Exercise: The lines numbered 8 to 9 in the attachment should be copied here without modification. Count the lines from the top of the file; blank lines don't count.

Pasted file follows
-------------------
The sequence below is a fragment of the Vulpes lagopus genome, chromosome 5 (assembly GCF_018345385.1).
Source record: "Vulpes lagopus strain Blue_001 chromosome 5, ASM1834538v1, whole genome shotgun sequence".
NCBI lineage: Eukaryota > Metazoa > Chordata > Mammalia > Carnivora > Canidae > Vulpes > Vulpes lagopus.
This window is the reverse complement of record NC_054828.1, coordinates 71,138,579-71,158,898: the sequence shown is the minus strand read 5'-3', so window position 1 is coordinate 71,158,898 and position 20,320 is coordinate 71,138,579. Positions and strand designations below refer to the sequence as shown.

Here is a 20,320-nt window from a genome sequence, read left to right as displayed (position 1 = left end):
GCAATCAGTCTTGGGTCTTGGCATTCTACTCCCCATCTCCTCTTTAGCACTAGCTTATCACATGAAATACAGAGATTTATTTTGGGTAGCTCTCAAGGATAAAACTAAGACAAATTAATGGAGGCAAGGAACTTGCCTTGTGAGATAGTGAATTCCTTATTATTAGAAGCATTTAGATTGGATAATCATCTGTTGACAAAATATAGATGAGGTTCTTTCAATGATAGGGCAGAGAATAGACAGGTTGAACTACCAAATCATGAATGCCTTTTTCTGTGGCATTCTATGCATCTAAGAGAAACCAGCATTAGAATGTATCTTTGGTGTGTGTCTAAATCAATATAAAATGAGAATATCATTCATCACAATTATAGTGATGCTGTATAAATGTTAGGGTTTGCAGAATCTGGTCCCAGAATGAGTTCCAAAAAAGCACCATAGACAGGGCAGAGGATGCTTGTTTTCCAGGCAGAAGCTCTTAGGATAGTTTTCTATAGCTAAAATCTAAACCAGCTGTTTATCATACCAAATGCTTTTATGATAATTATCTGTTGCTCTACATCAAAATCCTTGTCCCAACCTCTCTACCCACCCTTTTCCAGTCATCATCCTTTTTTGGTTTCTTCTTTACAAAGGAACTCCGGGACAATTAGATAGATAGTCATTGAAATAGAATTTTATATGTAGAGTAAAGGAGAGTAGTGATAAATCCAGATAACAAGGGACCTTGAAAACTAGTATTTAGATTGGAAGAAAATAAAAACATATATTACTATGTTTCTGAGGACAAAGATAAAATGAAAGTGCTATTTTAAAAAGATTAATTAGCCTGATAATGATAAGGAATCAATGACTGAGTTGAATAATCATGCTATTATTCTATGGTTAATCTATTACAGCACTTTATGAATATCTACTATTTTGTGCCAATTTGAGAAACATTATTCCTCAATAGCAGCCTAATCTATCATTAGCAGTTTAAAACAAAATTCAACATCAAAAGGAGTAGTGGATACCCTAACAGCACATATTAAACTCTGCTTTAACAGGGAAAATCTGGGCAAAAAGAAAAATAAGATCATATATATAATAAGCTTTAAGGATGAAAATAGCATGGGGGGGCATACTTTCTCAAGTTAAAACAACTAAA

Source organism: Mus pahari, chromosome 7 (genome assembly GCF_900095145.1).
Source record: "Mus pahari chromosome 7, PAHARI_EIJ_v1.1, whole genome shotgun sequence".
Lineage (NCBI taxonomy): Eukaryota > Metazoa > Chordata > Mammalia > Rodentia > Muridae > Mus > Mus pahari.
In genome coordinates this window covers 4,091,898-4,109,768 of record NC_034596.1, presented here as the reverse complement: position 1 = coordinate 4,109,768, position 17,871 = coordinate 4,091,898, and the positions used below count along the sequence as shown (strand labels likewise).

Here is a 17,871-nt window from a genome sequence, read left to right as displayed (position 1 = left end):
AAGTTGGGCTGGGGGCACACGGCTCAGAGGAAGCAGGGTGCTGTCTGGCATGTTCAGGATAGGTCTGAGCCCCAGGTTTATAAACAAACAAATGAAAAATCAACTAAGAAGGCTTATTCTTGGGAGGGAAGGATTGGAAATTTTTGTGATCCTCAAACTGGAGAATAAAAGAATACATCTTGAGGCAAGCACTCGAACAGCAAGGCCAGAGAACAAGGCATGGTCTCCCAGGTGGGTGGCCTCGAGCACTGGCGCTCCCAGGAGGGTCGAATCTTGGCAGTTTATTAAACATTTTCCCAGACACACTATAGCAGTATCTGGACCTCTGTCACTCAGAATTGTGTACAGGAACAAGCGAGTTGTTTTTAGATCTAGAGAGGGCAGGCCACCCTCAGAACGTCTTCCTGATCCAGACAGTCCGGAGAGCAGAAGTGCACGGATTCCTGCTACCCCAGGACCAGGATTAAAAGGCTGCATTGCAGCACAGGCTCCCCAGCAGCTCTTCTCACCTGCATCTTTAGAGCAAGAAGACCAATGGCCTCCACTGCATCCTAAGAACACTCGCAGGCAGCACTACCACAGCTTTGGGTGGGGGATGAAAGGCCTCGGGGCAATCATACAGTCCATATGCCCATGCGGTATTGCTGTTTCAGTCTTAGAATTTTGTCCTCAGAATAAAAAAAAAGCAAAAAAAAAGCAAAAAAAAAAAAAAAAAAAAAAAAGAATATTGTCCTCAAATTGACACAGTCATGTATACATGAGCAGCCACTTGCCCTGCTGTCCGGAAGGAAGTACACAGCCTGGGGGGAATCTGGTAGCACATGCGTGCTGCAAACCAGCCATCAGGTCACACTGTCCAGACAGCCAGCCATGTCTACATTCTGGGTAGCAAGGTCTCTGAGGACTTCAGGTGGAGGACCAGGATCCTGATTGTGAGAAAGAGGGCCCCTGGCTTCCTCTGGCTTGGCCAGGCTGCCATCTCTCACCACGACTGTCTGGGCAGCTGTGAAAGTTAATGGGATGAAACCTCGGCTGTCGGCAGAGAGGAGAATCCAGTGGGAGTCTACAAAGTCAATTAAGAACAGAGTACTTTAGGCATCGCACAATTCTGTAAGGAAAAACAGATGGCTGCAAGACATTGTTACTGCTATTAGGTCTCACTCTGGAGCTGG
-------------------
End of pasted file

Source record: "Mus pahari chromosome 7, PAHARI_EIJ_v1.1, whole genome shotgun sequence".
Lineage (NCBI taxonomy): Eukaryota > Metazoa > Chordata > Mammalia > Rodentia > Muridae > Mus > Mus pahari.